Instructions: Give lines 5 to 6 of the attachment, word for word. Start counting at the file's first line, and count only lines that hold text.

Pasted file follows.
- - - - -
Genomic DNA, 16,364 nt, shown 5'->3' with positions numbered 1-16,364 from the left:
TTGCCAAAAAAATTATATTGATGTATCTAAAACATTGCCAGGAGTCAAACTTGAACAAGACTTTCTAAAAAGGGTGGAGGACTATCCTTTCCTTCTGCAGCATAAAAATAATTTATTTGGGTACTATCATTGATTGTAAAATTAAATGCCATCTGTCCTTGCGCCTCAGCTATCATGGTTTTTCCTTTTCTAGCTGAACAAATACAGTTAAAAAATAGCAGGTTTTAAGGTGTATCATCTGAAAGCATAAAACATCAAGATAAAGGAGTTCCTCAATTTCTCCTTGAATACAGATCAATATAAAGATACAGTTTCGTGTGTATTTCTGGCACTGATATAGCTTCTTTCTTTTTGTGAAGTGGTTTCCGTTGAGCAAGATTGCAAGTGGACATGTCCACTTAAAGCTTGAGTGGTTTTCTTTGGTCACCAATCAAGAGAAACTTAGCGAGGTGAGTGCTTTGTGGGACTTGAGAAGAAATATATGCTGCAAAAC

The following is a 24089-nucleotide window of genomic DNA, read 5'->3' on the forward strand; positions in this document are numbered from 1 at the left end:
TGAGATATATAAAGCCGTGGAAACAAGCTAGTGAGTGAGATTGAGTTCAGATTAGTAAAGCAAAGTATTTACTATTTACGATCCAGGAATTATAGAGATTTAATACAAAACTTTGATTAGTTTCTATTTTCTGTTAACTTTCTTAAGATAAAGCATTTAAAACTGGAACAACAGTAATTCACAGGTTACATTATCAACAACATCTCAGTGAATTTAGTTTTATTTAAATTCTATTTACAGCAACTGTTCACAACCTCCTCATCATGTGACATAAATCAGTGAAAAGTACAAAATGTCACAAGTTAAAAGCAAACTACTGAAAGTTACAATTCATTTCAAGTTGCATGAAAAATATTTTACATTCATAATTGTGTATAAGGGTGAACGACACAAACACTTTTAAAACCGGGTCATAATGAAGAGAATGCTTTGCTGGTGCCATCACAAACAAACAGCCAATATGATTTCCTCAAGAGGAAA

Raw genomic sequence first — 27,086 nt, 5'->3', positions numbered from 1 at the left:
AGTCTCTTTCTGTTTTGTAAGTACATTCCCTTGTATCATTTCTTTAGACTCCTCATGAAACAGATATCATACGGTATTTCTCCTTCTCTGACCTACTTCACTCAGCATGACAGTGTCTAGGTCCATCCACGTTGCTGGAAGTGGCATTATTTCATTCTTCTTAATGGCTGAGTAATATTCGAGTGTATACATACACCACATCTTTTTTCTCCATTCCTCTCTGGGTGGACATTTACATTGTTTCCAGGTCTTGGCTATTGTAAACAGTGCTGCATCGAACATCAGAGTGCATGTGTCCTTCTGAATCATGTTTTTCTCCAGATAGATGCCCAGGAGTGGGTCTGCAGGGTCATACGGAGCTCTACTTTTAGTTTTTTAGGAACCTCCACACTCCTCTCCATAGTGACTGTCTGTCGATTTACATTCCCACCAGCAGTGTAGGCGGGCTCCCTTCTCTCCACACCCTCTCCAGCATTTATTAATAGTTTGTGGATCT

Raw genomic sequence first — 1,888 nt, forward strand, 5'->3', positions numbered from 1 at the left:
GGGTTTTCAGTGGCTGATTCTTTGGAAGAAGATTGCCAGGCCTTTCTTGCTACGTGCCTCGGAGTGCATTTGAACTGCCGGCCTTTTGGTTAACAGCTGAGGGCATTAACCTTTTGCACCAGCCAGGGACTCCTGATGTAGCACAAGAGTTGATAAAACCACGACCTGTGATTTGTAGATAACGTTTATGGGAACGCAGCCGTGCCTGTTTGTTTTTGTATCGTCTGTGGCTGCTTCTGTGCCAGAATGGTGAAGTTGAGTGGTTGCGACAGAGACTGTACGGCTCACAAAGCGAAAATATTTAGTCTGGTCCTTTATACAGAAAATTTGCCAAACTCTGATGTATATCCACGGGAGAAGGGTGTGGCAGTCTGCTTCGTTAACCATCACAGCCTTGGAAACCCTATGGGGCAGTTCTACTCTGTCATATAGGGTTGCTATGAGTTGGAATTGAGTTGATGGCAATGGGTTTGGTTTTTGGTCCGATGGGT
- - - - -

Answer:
Raw genomic sequence first — 27,086 nt, 5'->3', positions numbered from 1 at the left:
AGTCTCTTTCTGTTTTGTAAGTACATTCCCTTGTATCATTTCTTTAGACTCCTCATGAAACAGATATCATACGGTATTTCTCCTTCTCTGACCTACTTCACTCAGCATGACAGTGTCTAGGTCCATCCACGTTGCTGGAAGTGGCATTATTTCATTCTTCTTAATGGCTGAGTAATATTCGAGTGTATACATACACCACATCTTTTTTCTCCATTCCTCTCTGGGTGGACATTTACATTGTTTCCAGGTCTTGGCTATTGTAAACAGTGCTGCATCGAACATCAGAGTGCATGTGTCCTTCTGAATCATGTTTTTCTCCAGATAGATGCCCAGGAGTGGGTCTGCAGGGTCATACGGAGCTCTACTTTTAGTTTTTTAGGAACCTCCACACTCCTCTCCATAGTGACTGTCTGTCGATTTACATTCCCACCAGCAGTGTAGGCGGGCTCCCTTCTCTCCACACCCTCTCCAGCATTTATTAATAGTTTGTGGATCT